The Joint Council has partnered with other labor unions on another issue that is front and center right now: health care.  Our work has focused mainly on lowering costs, but the pandemic reveals the need to invest money back to the workers, including personal protective equipment, staffing, training, and education.  People cannot afford to live without health insurance, yet many cannot afford quality insurance.  Medical debt is a major cause of bankruptcies, yet health care and drug industry profits skyrocket.  Many believe it’s time for a real and robust discussion about whether health insurance should continue to be tied to employment.  No matter where you fall in that debate, it’s clear that the current system is not working well for most people.

The future of work

The health care question is only one big question.  Last year I was honored when Governor Newsom appointed me to the California Future of Work Commission.  Over the course of several months, we studied the direct relationship between the decline in unions and an increase in income inequality.  We looked at how this hit people of color and women even harder.  We discussed the need to make it easier for workers to join unions.  We looked at the rise in monopolies (only one seller) and monopsonies (only one buyer) – Amazon being a prime example (no pun intended) – and the need for anti-trust action to break them up.  We documented the billions of dollars the state hands out to employers every year and pushed for labor standards so that we support employers that create good jobs – and cut off those that don’t. We pushed for stronger enforcement of existing labor laws.  We established the need to make sure workers have a voice when new technology is introduced on the job.  We agreed that technology should augment work, not automate it.

After all this work, the Commission was set to issue recommendations later this spring.  But that was for a future of work that doesn’t exist anymore.  We never imagined a future like this one.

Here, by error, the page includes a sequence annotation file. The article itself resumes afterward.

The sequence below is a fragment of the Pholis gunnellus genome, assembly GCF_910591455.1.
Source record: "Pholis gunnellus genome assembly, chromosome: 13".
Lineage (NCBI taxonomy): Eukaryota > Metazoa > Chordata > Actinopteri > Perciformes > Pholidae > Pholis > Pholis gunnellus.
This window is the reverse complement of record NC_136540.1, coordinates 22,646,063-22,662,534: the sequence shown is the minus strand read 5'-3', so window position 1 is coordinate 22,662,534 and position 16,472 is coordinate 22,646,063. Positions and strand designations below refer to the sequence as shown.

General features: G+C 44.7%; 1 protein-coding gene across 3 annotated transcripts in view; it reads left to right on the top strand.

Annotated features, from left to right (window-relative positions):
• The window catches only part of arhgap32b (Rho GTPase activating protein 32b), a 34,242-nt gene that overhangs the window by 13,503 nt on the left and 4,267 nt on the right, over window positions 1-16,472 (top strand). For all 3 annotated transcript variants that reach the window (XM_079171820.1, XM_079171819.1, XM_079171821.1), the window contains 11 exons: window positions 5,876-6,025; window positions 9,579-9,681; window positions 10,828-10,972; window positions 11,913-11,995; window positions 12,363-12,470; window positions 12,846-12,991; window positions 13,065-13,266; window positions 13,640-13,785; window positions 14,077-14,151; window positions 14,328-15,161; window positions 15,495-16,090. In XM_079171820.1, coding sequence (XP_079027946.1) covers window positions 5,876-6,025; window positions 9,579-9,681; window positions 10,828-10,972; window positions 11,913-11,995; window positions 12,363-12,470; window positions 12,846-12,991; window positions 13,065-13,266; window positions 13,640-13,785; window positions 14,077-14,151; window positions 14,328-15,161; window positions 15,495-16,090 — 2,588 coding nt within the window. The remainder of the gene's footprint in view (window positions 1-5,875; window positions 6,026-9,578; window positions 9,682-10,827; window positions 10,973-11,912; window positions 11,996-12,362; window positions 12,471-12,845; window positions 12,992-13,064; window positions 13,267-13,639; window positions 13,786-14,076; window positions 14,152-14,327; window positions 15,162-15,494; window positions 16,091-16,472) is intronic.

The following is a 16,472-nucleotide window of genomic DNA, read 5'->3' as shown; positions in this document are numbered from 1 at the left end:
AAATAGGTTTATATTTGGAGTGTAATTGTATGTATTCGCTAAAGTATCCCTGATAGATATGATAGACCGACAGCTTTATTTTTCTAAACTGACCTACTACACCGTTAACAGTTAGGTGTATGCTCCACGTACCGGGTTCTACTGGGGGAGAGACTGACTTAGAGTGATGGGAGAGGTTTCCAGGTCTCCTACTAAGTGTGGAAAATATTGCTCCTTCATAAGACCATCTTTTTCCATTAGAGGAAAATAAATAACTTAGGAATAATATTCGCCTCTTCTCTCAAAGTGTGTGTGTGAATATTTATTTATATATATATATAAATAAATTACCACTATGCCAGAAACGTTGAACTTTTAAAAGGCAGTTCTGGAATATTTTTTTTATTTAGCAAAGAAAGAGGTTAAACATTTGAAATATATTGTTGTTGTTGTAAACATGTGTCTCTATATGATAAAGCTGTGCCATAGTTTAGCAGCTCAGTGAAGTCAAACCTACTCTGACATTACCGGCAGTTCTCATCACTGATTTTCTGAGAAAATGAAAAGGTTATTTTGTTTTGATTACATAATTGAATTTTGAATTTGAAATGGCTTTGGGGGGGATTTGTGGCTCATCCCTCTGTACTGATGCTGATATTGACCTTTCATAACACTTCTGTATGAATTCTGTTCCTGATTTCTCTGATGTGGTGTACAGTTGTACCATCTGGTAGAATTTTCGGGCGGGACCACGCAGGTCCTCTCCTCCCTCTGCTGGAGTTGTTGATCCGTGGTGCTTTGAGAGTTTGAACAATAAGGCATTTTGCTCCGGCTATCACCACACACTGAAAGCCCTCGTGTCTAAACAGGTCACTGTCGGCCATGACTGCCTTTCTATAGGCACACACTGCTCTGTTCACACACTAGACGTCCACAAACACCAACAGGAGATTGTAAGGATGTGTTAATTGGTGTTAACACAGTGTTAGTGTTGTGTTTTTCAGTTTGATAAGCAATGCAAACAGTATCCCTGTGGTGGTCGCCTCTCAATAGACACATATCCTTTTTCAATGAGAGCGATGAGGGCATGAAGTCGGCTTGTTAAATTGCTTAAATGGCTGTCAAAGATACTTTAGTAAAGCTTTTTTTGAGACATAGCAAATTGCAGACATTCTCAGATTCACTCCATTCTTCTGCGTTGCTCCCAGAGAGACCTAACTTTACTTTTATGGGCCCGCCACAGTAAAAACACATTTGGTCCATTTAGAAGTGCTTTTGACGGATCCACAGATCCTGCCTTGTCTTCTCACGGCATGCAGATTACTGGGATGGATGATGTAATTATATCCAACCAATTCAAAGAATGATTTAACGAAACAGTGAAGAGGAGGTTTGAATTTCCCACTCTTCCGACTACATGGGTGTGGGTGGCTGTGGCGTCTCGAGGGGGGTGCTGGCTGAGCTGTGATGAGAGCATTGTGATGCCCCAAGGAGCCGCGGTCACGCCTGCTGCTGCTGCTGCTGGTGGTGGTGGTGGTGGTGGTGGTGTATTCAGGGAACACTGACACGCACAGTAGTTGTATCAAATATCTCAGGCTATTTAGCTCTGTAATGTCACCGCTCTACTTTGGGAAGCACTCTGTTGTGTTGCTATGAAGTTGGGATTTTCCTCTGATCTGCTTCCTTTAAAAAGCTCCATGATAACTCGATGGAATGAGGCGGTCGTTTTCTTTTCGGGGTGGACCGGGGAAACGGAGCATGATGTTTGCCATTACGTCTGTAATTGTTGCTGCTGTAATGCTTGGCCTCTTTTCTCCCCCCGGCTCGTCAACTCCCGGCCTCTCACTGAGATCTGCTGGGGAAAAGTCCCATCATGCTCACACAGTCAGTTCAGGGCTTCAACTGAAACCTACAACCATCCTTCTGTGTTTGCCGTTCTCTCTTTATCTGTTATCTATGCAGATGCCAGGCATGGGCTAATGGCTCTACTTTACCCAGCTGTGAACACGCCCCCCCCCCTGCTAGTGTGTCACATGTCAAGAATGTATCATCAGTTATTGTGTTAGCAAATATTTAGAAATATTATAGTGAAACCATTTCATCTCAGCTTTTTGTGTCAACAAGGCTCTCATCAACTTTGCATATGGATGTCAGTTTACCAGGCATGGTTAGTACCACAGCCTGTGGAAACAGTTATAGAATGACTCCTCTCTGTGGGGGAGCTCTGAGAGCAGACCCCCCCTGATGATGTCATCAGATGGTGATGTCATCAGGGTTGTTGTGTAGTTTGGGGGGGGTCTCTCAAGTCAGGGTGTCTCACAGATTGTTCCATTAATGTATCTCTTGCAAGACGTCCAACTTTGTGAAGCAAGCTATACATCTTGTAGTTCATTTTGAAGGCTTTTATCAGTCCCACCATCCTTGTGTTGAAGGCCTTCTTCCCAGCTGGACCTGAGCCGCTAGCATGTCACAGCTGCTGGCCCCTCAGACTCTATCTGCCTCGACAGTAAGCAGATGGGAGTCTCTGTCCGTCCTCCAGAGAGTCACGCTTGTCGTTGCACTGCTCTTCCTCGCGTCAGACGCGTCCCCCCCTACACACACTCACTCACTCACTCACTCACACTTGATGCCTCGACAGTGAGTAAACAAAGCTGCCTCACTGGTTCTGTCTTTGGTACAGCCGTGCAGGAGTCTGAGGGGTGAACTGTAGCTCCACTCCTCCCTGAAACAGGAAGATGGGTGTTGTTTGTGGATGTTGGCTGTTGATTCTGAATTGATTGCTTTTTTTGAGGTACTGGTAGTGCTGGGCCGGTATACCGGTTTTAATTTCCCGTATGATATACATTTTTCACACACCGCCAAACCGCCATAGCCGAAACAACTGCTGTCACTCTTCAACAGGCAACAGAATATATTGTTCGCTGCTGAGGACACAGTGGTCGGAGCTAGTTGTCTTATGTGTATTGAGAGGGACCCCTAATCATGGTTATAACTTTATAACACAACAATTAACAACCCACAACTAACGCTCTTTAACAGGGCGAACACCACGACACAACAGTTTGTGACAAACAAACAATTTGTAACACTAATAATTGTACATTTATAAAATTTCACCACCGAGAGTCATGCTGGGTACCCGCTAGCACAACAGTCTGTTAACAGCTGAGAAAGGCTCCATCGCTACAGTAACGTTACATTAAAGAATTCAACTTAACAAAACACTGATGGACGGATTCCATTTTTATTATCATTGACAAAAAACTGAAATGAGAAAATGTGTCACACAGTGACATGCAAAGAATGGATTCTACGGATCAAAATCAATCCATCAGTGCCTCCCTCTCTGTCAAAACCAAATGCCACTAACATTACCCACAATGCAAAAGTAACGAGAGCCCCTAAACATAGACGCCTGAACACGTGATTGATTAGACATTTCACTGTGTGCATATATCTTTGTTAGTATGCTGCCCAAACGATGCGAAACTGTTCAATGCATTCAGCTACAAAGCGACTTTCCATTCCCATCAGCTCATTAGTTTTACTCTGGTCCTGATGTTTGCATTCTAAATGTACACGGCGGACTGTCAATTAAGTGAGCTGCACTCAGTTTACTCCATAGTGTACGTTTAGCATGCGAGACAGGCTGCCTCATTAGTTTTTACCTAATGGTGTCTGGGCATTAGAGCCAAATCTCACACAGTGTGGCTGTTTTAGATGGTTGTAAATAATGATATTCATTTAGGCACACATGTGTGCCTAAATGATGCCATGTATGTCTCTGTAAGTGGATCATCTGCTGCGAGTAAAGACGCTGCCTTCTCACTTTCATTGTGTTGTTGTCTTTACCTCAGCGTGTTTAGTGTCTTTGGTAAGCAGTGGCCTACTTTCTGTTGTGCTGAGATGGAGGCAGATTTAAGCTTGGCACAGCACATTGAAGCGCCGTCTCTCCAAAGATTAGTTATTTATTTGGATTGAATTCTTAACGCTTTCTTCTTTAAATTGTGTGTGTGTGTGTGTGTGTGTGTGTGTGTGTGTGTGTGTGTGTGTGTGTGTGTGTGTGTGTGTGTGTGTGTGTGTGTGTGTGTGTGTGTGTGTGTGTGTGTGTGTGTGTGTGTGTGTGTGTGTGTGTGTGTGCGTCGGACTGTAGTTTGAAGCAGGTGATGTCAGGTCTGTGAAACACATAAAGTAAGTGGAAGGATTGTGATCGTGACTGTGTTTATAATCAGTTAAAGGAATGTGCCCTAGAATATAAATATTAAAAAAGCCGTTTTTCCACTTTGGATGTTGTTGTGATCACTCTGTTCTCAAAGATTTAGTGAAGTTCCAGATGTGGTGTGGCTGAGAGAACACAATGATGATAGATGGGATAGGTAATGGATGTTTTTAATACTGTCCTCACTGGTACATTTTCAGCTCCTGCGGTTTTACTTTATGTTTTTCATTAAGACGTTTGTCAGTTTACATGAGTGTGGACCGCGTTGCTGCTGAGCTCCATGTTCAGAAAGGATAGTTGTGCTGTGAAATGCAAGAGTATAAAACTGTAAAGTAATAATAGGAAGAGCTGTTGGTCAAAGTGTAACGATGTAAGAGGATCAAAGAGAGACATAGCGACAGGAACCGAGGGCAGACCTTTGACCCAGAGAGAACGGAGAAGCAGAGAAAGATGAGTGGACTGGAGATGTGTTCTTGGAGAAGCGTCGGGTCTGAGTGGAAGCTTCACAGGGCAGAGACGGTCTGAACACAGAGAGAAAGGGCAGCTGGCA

Even when shelter-in-place restrictions get lifted, we are looking at estimates of 25% unemployment in this country.  Low-wage occupations will have even higher unemployment.  Already we’ve seen entire industries get crushed, including many where Teamsters work or deliver products.  These include hotels and hospitality, restaurants, parking, rental cars, and other airline-related jobs.  The list goes on.

The last time we had unemployment this high was during the Great Depression.  With 25% of the country unemployed, workers took to the streets demanding the right to legally organize unions, the 8-hour workday, overtime, social security, and an end to child labor.  Before the Depression, these ideas were considered too radical by members of both political parties.

Worker action – spurred by the rough economic times of the Depression – changed all that.  In 1934, Teamsters in Minneapolis led city-wide strikes that erupted in violence, including the “bloody Friday” incident where two Teamsters were shot by police and 65 others were injured.  The Teamster strikes paralyzed the city as hundreds of thousands marched, and ultimately the great sacrifices paid off as we won the strike and all of our demands.

Teamster Strike – 1934 – leads to major labor reforms

Workers across the nation watched the Teamsters and recognizing the threat this posed, in 1935 Congress passed the National Labor Relations Act, creating a legal way for workers to join together in unions and collectively bargain.  The next year, hundreds of thousands of workers in Michigan’s auto plants began a series of sit-down strikes that led to the growth of the United Auto Workers. This paved the way to the largest growth of union organizing in US history and a growing middle class and prosperity that lasted for decades.

In 1935, Congress also passed the Social Security Act, giving all workers guaranteed retirement income for the first time in US history.  In 1938, they passed the Fair Labor Standards Act, establishing the 8-hour workday, overtime, and the end of child labor.  The federal government also invested in jobs. Through the Civilian Conservation Corps, the Works Progress Administration, and other efforts, our tax dollars put millions of Americans to work.  These efforts built roads, bridges, schools, libraries, and more infrastructure that we still rely on today.

The sum of these packages was called the “New Deal.”  So, with the economic fallout from the COVID-19 pandemic, is it time for a new “New Deal”?  Should we try and rebuild the system the way it was or make changes?  Should we revisit the way workers join unions or get retirement and benefits?  Should we reinvest in jobs and infrastructure?  How should we pay for it and what share should corporations pay?

Finally, what role will workers play in answering these questions?  We saw what happened when workers stood up last time. Are we going stand up again?  Will we stay united as Teamsters and fight?  When we fight, WE WIN!







Trish Suzuki Blinstrub, Political Director